Anti-Social Personality: A curse to society
According to Allport, “Personality is the dynamic organization within the individual of those psychological systems that determine his unique adjustment to his environment.”
Psychologists from all over the world have defined personality in different ways and have researched behaviours which are otherwise considered abnormal resulting in several forms of the disorder. Often, such an unhealthy pattern of thinking, behaviour and functioning are paid no attention and many a time the causes for such behaviours are ignored or not taken seriously.
Antisocial personality disorder, sometimes called sociopathy, is a set of personality traits in which a person consistently show no regard for the right or wrong; ignore other’s right, emotions and feelings. Such people tend to antagonize, manipulate others or treat them harshly or are insensitive and have cruel disregard for others or callous indifference without any guilt or remorse for their behaviour.
Individuals often violate the law becoming criminals and the disorder is diagnosed usually after the crime is already committed. Violent or impulsive actions, addiction to alcohol and drugs, constant lying, dual personality are few associated with the anti-social personality disorder. Ignoring these symptoms over a period of time leads to poor interpersonal relationships, counter-productivity at work and poor or irresponsible handling of the finances, manipulating others for short term pleasure and lack of sympathy, empathy and humanity.
Interestingly, direct cause for this disorder is unknown but researchers have identified two main factors and these are:
• Genes lead to antisocial behaviour, ignoring such behaviours in the early stages of childhood result in developing the pattern during adolescence to early adulthood.
• Abnormal brain functioning is a major cause determined through brain imaging studies.
However, researchers have come up with different studies about the cause. One theory suggests that abnormalities in the nervous systems result in poor or slow learning development, bedwetting and hyperactivity. According to another study, if the expecting mothers smoked during pregnancy, their offspring were at risk of developing disorders affecting the fetus brain.
Social and home environment also contribute to the development of anti-social behaviour. It’s seen that the parents of troubled children are also the victim of this disorder. While several other studies suggest that delinquent boys were often alcoholic or criminal while their homes were disrupted by divorce, separation or the absence of one parent. Emotional injuries during childhood due to erratic or inappropriate discipline and inadequate supervision have been linked to the disorder. Child abuse is also a major factor as early childhood abuse is more harmful because it can result in damage to certain parts of the brain as well. On the other hand, if parents/ guardians/ caretakers identify minor behavioural changes during childhood and take actions for it, the anti-social disorder can be cured to a certain extent.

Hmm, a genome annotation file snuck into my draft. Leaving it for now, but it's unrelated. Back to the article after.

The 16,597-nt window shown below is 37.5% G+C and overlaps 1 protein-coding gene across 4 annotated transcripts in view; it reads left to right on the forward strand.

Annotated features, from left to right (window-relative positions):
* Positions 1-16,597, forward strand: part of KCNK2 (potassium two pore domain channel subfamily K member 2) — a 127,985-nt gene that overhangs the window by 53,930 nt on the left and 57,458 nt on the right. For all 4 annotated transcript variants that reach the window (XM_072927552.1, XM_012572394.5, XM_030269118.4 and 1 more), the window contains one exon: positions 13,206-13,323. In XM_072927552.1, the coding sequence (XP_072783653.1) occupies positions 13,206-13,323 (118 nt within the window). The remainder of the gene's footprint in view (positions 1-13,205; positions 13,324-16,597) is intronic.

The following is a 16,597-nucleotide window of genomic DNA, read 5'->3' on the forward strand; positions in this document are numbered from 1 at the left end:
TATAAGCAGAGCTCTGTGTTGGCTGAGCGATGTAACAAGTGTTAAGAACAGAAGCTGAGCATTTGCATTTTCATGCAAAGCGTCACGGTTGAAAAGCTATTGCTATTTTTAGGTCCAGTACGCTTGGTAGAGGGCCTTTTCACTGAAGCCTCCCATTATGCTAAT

Symptoms of Anti-social disorder:
• Violation of the physical or emotional rights of others.
• Lack of stability in the job, personal life and at home.
• Easily provoked aggression and persistent irritability.
• Lack of remorse or guilt for the wrong things that they to others.
• The absence of a sense of responsibility.
• Recklessness, impulsivity.
• Disregard for societal norms/ethics and law in particular.
• A childhood diagnosis (or consistent symptoms) of conduct disorder.
Antisocial personality can be confirmed by a psychological evaluation. Other disorders should be ruled out first, as this is a serious diagnosis. The alcohol and drug abuse are very common among people with an antisocial personality disorder which can further exacerbate symptoms of this disorder. Conditions where substance abuse and antisocial personality disorder coexist, treatment becomes more complicated for both the disorders.
Treatment for anti-social disorder mostly depends on person’s overall situation, cause, willingness to participate in the treatment, severity of symptoms and the total duration of the existence of the disorder. However, there are a few techniques that can help the individual to cope up with the situation. These are:
1. Psychotherapy: Therapy known as talk therapy which includes anger and violence management, substance-induced addictions and associated mental conditions. This method can be used at the early stages of the disorder and the success obviously depends on the person’s willingness to change themselves.
2. Cognitive therapy: Therapists use several techniques which can anticipate the person’s emotions and present an attitude of acceptance without moralizing to turn the person in the right direction. Sometimes, the person’s criminal past, irresponsibility and unpredictable tendency towards violence may make the whole process difficult.
3. Family counselling: Bringing family members for communication may help the person to realize the impact of their disorder. Problems like: trouble maintaining an emotional attachment to his spouse or partner, inability to be a good parent, problems with honesty and responsibility, anger leading to domestic violence and problems caused due to addiction or substance abuse can be addressed during family counselling. If the society, parents, and guardians encourage the individual and they themselves start living a happy, sensitive- humane life and set an example for future generations, most of the psychological disorders like this will disappear.